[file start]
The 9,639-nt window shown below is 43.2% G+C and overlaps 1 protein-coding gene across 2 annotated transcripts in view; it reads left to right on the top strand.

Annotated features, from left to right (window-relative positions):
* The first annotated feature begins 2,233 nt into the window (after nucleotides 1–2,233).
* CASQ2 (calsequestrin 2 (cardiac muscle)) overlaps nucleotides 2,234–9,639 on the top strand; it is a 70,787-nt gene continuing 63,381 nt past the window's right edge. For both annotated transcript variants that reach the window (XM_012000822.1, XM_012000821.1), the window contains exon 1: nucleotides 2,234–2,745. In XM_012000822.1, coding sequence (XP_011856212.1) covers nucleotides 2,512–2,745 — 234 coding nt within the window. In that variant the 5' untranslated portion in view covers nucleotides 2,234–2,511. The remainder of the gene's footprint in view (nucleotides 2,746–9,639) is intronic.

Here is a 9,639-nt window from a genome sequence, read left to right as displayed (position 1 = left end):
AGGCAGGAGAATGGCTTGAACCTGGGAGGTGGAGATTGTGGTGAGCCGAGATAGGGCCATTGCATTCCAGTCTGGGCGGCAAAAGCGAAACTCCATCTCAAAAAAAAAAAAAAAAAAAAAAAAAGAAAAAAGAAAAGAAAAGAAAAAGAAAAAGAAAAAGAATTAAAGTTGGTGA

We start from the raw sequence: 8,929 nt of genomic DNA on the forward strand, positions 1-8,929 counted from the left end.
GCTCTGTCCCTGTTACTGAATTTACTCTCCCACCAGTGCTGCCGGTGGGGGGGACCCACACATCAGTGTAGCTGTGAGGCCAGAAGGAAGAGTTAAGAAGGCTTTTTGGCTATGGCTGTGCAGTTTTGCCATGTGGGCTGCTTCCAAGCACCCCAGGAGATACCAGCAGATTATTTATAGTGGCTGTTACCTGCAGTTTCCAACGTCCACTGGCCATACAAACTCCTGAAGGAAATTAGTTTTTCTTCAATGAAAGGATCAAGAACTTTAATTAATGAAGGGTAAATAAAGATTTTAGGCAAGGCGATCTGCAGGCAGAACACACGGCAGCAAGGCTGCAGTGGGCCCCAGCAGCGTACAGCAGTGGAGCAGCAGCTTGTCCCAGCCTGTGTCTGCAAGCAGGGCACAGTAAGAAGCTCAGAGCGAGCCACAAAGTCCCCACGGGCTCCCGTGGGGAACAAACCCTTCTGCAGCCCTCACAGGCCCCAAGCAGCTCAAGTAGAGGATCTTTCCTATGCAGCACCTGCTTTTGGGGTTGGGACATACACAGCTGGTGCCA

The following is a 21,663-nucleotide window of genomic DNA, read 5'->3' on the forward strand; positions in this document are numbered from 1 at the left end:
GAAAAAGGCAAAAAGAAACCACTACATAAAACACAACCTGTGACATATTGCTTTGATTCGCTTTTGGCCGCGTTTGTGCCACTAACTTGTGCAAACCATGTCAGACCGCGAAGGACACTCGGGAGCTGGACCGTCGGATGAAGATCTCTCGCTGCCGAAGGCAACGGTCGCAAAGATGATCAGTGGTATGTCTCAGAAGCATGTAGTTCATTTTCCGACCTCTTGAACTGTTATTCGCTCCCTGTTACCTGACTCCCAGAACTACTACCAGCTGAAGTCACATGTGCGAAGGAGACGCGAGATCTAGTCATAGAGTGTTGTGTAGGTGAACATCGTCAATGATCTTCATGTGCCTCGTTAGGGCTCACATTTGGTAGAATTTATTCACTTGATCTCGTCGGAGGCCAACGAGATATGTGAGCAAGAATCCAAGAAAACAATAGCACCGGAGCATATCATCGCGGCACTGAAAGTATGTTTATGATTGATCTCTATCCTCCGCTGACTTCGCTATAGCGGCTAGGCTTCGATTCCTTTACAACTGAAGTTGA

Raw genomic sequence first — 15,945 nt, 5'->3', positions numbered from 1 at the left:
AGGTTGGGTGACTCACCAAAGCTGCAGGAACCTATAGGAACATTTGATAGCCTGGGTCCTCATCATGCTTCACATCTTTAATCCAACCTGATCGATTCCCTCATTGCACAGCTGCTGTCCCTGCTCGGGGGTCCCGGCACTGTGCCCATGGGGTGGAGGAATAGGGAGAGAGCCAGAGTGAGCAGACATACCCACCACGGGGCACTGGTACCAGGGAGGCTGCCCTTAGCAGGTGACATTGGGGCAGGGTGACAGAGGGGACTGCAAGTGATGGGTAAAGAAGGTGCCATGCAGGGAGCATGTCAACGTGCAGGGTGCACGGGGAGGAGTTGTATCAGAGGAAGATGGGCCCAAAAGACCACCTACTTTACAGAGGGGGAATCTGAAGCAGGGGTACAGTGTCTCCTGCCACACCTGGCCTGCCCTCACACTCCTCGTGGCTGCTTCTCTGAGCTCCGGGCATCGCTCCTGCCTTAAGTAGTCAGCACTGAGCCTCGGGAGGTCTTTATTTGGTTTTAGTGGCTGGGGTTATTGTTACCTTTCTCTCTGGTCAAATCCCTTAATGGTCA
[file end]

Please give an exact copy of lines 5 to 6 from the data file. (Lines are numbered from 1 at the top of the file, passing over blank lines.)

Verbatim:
Here is a 9,639-nt window from a genome sequence, read left to right as displayed (position 1 = left end):
AGGCAGGAGAATGGCTTGAACCTGGGAGGTGGAGATTGTGGTGAGCCGAGATAGGGCCATTGCATTCCAGTCTGGGCGGCAAAAGCGAAACTCCATCTCAAAAAAAAAAAAAAAAAAAAAAAAAGAAAAAAGAAAAGAAAAGAAAAAGAAAAAGAAAAAGAATTAAAGTTGGTGA